Sustainable consulting

On June 23, I wrote about changes that came out of the conflict and civil way in Côte d’Ivoire. Those changes have sparked some interesting conversations in my temporary role as country director. Ivorians and other Africans are doing most of the translation checking. Translation checking is a quality control process where a person with high level training and lots of experience looks over a translation verse by verse to check that it is faithful to the original and that it is clear and natural.

One of the Africans doing that is doing it part-time. He has a very good job doing something else, but that job  allows him time to check translations and train translators. Someone expressed the opinion that this indicates that he is more interested in money than in translation. Historically, translation checking has been done by full-time Western missionaries or consultants with the Bible Societies. It is new that Africans are doing it part-time while making their living at other jobs. It is not the first time that a colleague has expressed to me a similar opinion.

Seeing part-time translation experts as less than ideal encounters some problems:

  • First, we are short of consultants and we don’t have the money to hire more. So part-time consultants actually fit better. In fact, there are other Ivorian who could be part-time consultants with a little more experience or training, but that hasn’t happened out of concern that it we trained them we wouldn’t have money to hire them. There is enough money to bring them into part-time positions.
  • Second, and more importantly, that is how Africa works including the church in Africa. I meet a good number of Africans who have good jobs or small businesses who also serve as pastors to local churches who cannot afford to hire a full-time pastor. In fact, one is on a committee giving me advice in my temporary role. A Bible College in the Congo found that the churches made most of its graduates headmasters at church schools because the schools receive a government subsidy for headmasters and teachers. The graduate then pastors a church on a part-time basis. Whether we think that this way of doing things it good or bad, it is the way things work.

Historically, the most of the first Bible translations done in European languages during the reformation were done by part-time translators. John Wycliffe, who did the first translation into English, did his translation while teaching at Oxford, lecturing and pastoring. Martin Luther did his translation into German while employed as a priest and university lecturer. Even the King James translators were not employed full-time on the translation. People serving part-time in translation is a long-standing practice in the church worldwide, even if it has been eclipsed by full-time translators in the last 200 years.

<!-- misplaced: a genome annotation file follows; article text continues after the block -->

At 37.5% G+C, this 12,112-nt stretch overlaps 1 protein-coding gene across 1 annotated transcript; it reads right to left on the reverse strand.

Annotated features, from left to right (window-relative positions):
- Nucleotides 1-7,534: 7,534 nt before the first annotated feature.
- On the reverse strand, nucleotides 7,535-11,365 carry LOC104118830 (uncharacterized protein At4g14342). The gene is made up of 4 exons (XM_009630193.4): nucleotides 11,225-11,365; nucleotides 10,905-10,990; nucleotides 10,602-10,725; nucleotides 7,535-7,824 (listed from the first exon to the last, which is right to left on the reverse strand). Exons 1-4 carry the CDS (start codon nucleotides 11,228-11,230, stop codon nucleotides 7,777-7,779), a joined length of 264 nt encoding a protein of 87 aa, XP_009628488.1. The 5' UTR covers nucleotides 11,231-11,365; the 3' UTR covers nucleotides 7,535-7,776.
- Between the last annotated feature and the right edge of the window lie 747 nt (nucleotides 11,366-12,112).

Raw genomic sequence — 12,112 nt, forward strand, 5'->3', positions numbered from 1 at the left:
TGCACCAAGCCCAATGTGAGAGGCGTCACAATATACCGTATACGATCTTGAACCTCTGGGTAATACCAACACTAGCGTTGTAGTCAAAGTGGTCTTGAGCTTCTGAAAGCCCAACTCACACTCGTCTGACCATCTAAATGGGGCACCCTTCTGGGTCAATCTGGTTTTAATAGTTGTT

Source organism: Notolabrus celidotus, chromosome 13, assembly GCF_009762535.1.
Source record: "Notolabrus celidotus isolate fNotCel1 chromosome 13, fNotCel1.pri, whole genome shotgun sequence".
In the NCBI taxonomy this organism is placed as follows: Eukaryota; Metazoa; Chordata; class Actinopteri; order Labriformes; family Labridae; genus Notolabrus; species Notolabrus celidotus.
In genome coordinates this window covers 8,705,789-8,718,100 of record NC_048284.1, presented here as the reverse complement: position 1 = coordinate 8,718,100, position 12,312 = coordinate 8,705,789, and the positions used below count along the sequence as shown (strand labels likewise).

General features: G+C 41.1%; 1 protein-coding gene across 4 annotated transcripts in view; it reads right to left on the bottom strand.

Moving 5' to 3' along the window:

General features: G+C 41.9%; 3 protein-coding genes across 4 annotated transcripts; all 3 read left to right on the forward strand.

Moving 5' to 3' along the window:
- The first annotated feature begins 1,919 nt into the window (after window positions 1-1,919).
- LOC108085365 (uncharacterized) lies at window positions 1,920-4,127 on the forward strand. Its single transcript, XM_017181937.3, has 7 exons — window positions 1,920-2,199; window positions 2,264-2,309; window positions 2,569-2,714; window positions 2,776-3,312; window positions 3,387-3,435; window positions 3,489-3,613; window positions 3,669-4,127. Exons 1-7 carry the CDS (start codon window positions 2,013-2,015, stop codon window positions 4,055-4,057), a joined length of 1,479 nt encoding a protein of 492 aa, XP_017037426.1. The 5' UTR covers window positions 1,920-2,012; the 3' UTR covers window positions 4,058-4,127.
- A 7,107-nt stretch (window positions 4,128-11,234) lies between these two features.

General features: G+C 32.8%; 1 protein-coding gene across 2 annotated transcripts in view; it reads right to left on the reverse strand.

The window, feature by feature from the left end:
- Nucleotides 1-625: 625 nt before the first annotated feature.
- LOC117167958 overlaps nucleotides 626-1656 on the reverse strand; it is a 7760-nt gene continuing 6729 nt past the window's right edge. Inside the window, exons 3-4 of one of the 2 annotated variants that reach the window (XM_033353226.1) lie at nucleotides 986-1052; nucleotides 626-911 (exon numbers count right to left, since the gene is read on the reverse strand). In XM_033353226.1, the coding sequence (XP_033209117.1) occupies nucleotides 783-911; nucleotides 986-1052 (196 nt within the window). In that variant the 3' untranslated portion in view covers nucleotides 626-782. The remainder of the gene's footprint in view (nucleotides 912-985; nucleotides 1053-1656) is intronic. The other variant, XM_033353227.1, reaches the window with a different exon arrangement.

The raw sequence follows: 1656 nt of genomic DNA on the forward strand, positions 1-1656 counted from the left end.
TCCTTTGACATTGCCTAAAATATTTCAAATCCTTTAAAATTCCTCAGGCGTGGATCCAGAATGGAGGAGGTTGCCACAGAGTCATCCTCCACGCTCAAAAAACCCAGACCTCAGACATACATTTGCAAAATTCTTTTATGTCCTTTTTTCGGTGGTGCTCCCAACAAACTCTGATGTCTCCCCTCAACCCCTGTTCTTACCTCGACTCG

Dr. Sherwood Lingenfelter, an anthropologist and friend of Bible translation, came to Africa and taught on partnership. He told us that we ought to be doing “organisational exegesis” with our African partners. That is, we need to understand how African churches and other partners work – how they make decisions, how they pay staff, etc.  It seems to me that a serious look at the church in Africa reveals that having part-time staff is a regular part of how it operates. Because of that, it seems inevitable that as the church here exerts more decision-making in Bible translation, more part-time staff will become part of the picture.

We westerners who are used to the full-time-ministry model need to stop thinking of those who work part time as less than fully committed.

4 thoughts on “Sustainable consulting

  1. Greetings Ed,

    What an apt posting. I am reading a book called Scatter: Go Therefore and Take Your Job With You. The gist of the book is reshaping our mission mindset to stop taking people out of their vocations and using them as tools for service in spreading the gospel. I personally cannot help but note how in my case there seems to be a reluctance to acknowledge that some skill sets honed over a lifetime of working are specialties that just are not going to be found in a missions career. This coupled with the feeling that service in missions in a paid capacity, albeit at very reduced rates, is unacceptable due to everyone being sponsored. Thanks for a platform and an opportunity to speak to your excellent article.

    I pray all is well in Cote d’ivoire. I just finished up a couple of long term historical abuse inquiries and using my dead time to rekindle and await God’s next assignment(s). Maybe God willing our paths will cross on your side of the world.

    Blessings,

    Bill

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  2. If Paul (the apostle) plied his trade of tent making, perhaps he was “only” a part-time missionary, also. I agree that we tend to think of those in full time ministry as being more committed to the Lord (and in some ways that may be true). Yet we also realize that those who are employed and share the money they earn, make it possible. We give verbal assent to the idea that all believers are – or should be – fully committed to the Lord and His work. Thanks for giving us something to think about.

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